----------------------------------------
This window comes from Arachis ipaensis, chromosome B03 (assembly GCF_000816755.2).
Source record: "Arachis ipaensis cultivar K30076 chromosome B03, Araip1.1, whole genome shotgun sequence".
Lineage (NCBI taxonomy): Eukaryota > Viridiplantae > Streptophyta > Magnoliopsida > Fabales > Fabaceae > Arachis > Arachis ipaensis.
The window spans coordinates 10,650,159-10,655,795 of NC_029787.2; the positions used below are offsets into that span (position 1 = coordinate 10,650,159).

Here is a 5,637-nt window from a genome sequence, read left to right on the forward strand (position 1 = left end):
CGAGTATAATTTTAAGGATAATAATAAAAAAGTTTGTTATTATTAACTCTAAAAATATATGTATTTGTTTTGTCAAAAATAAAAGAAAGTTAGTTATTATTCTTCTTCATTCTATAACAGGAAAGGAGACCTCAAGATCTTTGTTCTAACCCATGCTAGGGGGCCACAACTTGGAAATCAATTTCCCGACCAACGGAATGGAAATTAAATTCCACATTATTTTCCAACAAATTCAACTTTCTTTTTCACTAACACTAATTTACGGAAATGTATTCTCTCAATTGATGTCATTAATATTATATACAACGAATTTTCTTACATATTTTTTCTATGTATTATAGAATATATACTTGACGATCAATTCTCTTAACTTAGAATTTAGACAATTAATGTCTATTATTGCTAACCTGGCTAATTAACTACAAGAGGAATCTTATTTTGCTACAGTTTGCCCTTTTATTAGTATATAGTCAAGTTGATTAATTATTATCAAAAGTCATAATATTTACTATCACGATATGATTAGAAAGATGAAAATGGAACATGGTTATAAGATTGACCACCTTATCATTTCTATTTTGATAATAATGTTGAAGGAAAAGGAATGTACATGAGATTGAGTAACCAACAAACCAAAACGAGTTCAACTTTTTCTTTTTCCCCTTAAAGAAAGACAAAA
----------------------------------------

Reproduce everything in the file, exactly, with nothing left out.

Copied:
This window comes from Arachis ipaensis, chromosome B03 (assembly GCF_000816755.2).
Source record: "Arachis ipaensis cultivar K30076 chromosome B03, Araip1.1, whole genome shotgun sequence".
Lineage (NCBI taxonomy): Eukaryota > Viridiplantae > Streptophyta > Magnoliopsida > Fabales > Fabaceae > Arachis > Arachis ipaensis.
The window spans coordinates 10,650,159-10,655,795 of NC_029787.2; the positions used below are offsets into that span (position 1 = coordinate 10,650,159).

Here is a 5,637-nt window from a genome sequence, read left to right on the forward strand (position 1 = left end):
CGAGTATAATTTTAAGGATAATAATAAAAAAGTTTGTTATTATTAACTCTAAAAATATATGTATTTGTTTTGTCAAAAATAAAAGAAAGTTAGTTATTATTCTTCTTCATTCTATAACAGGAAAGGAGACCTCAAGATCTTTGTTCTAACCCATGCTAGGGGGCCACAACTTGGAAATCAATTTCCCGACCAACGGAATGGAAATTAAATTCCACATTATTTTCCAACAAATTCAACTTTCTTTTTCACTAACACTAATTTACGGAAATGTATTCTCTCAATTGATGTCATTAATATTATATACAACGAATTTTCTTACATATTTTTTCTATGTATTATAGAATATATACTTGACGATCAATTCTCTTAACTTAGAATTTAGACAATTAATGTCTATTATTGCTAACCTGGCTAATTAACTACAAGAGGAATCTTATTTTGCTACAGTTTGCCCTTTTATTAGTATATAGTCAAGTTGATTAATTATTATCAAAAGTCATAATATTTACTATCACGATATGATTAGAAAGATGAAAATGGAACATGGTTATAAGATTGACCACCTTATCATTTCTATTTTGATAATAATGTTGAAGGAAAAGGAATGTACATGAGATTGAGTAACCAACAAACCAAAACGAGTTCAACTTTTTCTTTTTCCCCTTAAAGAAAGACAAAA